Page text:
Sunday, December 4 2022 Sign In   |    Register

News Quick Search



Front Page
Power News
Today's News
Yesterday's News
Week of Nov 28
Week of Nov 21
Week of Nov 14
Week of Nov 07
Week of Oct 31
By Topic
By News Partner
Gas News
News Customization


Pro Plus(+)

Add on products to your professional subscription.
  • Energy Archive News

    Home > News > Power News > News Article

    Share by Email E-mail Printer Friendly Print

    Spain turns its back on nuclear while the rest of the world develops 485 new plants

    September 7, 2022 - CE Noticias Financieras


      The arrival of Liz Truss in the UK government has confirmed the British Isles' commitment to nuclear energy. The decision of Boris Johnson's successor is by no means an exoticism, but is part of a more general trend that has been observed in dozens of countries, as this newspaper explained half a year ago.

      While the Spanish government continues to be firmly opposed to nuclear energy, the European Union catalogues this technology as a "green" formula that is fully compatible with the environmental objectives of the community alliance and that can contribute directly to alleviating the economic and geopolitical problems derived from the dependence on gas and oil produced by dictatorial regimes.

      The position of Pedro Sánchez and his cabinet clashes with the more than thirty governments that are deploying new power plants. To be precise, the latest study by the World Nuclear Energy Association puts the number of nuclear facilities being developed across the globe at 429. Spain, then, stands as a sad and incomprehensible exception to the norm.

      It is striking that the commitment to nuclear power is now clearly transversal in political terms. New power plants are being announced in the United States, under the government of Democratic President Joe Biden. The same is happening in Germany, where the Executive is in the hands of an alliance of social democrats, ecologists and liberals. In Argentina, Peronism also assumes that this is a solution for the future, a postulate identical to that expressed by the Chinese Communist Party. In Japan, the government of the conservative Fumio Kishida also hopes to expand the country's nuclear capacity, the same as that of the Dutch government, where the liberals of Prime Minister Mark Rutte share government tasks with centrists, liberal democrats and Christian democrats. So it is impossible to ascribe the nuclear bet to a single political tendency, since quite the opposite is the case.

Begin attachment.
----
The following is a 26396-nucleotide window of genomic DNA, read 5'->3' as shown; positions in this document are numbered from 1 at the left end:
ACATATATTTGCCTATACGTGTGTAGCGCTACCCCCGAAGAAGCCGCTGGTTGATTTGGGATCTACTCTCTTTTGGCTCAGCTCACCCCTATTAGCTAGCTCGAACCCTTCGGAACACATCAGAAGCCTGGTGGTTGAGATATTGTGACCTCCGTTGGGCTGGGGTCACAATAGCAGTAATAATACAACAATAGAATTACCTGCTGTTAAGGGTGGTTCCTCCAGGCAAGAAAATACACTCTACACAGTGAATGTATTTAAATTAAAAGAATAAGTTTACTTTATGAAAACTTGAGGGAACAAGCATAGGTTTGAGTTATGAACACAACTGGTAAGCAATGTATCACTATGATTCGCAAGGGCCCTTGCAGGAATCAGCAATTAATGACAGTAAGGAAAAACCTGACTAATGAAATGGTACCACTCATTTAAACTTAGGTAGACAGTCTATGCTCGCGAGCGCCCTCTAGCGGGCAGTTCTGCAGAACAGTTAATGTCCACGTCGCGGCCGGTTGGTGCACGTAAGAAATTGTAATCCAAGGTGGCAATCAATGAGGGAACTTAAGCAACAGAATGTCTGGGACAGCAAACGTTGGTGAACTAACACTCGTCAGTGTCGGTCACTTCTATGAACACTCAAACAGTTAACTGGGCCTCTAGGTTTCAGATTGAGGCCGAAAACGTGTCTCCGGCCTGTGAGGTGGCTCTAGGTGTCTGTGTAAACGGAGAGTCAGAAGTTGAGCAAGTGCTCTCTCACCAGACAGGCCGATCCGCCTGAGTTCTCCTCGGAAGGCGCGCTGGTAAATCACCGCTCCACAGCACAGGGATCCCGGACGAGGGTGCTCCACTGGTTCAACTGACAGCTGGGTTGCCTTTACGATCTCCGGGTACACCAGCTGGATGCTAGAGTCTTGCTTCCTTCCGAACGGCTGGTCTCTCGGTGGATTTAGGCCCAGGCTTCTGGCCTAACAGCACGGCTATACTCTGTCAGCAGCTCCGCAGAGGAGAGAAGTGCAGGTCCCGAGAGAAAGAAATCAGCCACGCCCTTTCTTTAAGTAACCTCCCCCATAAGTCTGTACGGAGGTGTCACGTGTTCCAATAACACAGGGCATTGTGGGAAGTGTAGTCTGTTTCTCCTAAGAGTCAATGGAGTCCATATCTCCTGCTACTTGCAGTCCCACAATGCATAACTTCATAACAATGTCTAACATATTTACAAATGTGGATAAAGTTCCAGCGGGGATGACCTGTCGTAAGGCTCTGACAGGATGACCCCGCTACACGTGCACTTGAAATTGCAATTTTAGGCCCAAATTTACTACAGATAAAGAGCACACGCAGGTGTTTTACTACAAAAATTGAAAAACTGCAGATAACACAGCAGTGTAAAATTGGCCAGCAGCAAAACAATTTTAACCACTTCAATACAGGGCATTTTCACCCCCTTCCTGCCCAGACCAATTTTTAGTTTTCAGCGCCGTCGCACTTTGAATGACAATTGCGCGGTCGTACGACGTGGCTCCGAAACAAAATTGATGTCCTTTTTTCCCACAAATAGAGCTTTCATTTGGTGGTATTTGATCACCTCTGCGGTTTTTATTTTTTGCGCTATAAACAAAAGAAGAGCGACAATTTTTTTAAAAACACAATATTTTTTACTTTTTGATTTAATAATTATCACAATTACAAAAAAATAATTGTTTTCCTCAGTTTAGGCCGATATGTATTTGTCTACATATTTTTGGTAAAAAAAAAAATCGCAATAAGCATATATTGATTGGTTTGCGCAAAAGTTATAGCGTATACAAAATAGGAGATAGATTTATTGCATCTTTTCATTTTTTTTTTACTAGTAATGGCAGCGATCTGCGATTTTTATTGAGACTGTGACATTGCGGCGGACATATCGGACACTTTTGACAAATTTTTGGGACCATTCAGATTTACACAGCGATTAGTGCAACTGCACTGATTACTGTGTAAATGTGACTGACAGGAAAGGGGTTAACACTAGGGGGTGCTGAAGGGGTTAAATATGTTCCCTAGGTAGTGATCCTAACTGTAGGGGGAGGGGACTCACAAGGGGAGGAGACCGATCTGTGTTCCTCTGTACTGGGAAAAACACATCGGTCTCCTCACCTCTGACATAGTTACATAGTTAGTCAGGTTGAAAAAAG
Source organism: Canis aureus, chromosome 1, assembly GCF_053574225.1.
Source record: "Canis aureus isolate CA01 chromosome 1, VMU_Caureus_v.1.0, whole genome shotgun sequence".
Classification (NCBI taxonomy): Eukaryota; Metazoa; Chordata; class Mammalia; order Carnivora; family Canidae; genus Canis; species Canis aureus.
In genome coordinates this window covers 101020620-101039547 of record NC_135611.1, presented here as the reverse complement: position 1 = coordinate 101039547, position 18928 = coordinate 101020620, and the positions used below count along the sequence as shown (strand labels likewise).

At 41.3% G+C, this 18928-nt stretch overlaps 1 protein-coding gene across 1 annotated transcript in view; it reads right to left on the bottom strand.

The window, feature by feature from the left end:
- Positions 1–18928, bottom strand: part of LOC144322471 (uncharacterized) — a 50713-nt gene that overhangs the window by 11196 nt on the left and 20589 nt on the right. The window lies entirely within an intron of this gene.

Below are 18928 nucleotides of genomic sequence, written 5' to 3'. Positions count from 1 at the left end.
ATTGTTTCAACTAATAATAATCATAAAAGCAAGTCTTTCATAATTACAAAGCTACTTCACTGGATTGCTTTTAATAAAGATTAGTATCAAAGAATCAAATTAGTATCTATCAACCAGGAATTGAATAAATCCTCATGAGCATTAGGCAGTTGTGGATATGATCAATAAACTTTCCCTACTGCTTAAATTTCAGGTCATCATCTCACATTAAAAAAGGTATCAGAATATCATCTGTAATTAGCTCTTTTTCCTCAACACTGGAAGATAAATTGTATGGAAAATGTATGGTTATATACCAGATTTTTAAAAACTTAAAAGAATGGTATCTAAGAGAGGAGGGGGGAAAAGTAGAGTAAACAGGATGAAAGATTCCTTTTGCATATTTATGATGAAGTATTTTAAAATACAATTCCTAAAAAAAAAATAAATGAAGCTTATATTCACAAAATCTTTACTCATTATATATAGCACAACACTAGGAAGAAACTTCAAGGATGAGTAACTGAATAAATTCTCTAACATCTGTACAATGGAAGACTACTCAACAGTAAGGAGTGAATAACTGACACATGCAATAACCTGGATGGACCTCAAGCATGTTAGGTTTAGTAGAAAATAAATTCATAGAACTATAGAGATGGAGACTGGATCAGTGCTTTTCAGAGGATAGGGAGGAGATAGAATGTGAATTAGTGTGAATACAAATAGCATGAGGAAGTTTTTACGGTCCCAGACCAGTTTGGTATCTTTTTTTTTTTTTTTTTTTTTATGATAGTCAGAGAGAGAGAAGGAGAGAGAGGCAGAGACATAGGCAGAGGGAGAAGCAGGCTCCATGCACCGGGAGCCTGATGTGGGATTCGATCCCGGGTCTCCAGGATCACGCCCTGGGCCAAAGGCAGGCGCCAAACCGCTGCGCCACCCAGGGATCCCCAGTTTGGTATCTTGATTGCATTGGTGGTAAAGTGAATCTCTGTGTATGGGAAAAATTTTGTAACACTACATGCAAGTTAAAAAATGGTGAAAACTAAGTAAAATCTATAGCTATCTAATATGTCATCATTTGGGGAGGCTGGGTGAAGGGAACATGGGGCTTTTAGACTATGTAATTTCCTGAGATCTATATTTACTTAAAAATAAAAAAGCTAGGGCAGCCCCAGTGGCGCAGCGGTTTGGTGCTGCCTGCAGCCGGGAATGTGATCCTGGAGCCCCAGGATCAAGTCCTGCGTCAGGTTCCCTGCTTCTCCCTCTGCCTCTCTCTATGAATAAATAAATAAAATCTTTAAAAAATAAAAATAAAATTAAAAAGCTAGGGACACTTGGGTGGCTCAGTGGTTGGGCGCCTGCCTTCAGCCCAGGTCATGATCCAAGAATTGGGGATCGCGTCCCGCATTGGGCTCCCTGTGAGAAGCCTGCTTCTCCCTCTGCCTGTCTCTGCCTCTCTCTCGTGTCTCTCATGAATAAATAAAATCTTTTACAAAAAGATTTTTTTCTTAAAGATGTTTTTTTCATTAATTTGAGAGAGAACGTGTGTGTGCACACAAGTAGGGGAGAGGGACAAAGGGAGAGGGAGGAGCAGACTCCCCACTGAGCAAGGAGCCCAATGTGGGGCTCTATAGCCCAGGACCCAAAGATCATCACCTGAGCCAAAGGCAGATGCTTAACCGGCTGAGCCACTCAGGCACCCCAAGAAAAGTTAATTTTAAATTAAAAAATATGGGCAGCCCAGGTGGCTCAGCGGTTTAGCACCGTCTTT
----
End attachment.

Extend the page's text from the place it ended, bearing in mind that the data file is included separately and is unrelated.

According to El Mundo newspaper, citing a report by the World Atomic Energy Agency, the 429 new nuclear power plants that are beginning to be developed are in addition to another 56 that are already under construction. We are therefore talking about an increase of 485 in the number of infrastructures devoted to this energy source. Thus, when these new facilities are completed, nuclear capacity will have doubled, since there are currently 438 such facilities in operation worldwide.


    Other Articles - International


       Home  -  Feedback  -  Contact Us  -  Safe Sender  -  About Energy Central   
    Copyright © 1996-2022 by CyberTech, Inc. All rights reserved.
    Energy Central® and Energy Central Professional® are registered trademarks of CyberTech, Incorporated. Data and information is provided for informational purposes only, and is not intended for trading purposes. CyberTech does not warrant that the information or services of Energy Central will meet any specific requirements; nor will it be error free or uninterrupted; nor shall CyberTech be liable for any indirect, incidental or consequential damages (including lost data, information or profits) sustained or incurred in connection with the use of, operation of, or inability to use Energy Central. Other terms of use may apply. Membership information is confidential and subject to our privacy agreement.